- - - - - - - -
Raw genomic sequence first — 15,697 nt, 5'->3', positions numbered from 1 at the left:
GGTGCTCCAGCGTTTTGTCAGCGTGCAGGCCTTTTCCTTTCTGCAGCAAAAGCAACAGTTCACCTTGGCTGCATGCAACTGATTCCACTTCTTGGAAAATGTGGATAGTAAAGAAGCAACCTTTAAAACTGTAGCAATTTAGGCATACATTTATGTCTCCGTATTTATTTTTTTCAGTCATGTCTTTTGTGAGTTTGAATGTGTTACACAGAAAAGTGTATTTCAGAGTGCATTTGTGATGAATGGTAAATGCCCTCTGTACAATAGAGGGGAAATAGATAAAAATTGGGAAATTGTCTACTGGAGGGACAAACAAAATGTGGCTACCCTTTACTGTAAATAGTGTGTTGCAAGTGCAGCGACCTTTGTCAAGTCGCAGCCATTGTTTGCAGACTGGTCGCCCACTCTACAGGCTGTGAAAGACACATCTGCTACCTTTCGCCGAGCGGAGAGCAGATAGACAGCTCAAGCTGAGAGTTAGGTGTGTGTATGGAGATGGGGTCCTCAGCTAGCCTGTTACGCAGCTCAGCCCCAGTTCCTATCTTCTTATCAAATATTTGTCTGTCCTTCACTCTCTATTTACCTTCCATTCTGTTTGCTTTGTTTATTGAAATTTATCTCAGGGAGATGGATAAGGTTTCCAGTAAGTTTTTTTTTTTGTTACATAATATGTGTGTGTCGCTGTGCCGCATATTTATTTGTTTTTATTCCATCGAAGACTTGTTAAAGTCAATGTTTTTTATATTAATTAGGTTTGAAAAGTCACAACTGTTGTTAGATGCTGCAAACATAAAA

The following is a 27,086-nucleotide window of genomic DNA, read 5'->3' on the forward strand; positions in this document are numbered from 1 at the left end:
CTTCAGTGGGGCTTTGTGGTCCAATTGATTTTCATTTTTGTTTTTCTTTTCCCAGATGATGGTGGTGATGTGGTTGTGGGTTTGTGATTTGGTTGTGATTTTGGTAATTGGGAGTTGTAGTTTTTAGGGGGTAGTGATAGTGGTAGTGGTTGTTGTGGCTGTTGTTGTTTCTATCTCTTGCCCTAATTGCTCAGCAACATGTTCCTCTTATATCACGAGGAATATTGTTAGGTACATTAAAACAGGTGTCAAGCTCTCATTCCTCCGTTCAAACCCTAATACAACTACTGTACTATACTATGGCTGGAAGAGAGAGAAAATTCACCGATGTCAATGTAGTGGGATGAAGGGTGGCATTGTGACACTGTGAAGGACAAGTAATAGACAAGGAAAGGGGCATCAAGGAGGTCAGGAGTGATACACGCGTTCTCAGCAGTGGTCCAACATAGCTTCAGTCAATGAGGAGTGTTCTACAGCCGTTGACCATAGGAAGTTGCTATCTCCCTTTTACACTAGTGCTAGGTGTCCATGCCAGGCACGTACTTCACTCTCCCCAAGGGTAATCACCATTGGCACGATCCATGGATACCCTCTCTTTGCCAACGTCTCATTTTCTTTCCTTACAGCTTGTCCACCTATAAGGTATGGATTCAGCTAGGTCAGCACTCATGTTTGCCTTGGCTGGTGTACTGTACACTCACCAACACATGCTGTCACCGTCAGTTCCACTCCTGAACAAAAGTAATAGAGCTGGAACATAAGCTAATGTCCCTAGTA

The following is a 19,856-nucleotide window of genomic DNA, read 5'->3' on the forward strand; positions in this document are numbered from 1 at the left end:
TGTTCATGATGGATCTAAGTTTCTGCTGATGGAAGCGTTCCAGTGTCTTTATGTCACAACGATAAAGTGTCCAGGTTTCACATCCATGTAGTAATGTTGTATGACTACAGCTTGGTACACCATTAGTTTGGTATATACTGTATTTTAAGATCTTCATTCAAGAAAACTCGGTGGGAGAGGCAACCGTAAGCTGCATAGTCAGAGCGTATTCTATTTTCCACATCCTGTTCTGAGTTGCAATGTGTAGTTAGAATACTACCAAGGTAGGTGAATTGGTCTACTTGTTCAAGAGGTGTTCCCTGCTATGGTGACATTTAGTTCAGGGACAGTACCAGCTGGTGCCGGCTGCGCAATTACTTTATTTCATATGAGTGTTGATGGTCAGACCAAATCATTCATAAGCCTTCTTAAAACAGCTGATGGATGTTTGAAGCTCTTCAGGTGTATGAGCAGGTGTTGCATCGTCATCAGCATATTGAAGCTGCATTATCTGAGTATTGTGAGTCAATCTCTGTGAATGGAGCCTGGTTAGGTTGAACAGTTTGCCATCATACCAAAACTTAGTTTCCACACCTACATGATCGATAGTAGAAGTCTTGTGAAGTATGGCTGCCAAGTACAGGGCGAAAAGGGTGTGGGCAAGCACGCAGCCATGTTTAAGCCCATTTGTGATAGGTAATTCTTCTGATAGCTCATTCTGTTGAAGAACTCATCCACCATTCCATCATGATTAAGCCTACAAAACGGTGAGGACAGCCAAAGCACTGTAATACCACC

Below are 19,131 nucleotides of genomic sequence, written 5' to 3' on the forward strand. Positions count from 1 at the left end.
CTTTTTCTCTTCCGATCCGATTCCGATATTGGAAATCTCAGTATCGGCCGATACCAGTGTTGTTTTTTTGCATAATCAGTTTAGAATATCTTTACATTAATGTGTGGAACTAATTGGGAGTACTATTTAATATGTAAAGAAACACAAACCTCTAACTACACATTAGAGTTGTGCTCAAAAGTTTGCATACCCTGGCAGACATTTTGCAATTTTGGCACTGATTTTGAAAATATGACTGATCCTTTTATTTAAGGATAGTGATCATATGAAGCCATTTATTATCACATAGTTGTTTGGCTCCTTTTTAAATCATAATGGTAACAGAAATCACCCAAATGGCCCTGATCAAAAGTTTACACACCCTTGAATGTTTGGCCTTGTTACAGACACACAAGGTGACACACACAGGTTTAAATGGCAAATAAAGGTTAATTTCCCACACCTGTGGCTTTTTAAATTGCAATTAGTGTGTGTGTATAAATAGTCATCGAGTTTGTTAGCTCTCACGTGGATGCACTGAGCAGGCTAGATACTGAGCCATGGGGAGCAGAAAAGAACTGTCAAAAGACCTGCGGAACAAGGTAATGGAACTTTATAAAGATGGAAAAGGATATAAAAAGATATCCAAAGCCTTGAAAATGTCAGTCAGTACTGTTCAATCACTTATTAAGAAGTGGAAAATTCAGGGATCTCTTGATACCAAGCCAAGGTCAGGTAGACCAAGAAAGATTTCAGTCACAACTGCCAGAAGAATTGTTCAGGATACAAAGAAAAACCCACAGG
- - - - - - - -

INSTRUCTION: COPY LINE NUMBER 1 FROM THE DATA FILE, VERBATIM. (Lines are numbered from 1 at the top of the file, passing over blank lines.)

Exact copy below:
Raw genomic sequence first — 15,697 nt, 5'->3', positions numbered from 1 at the left: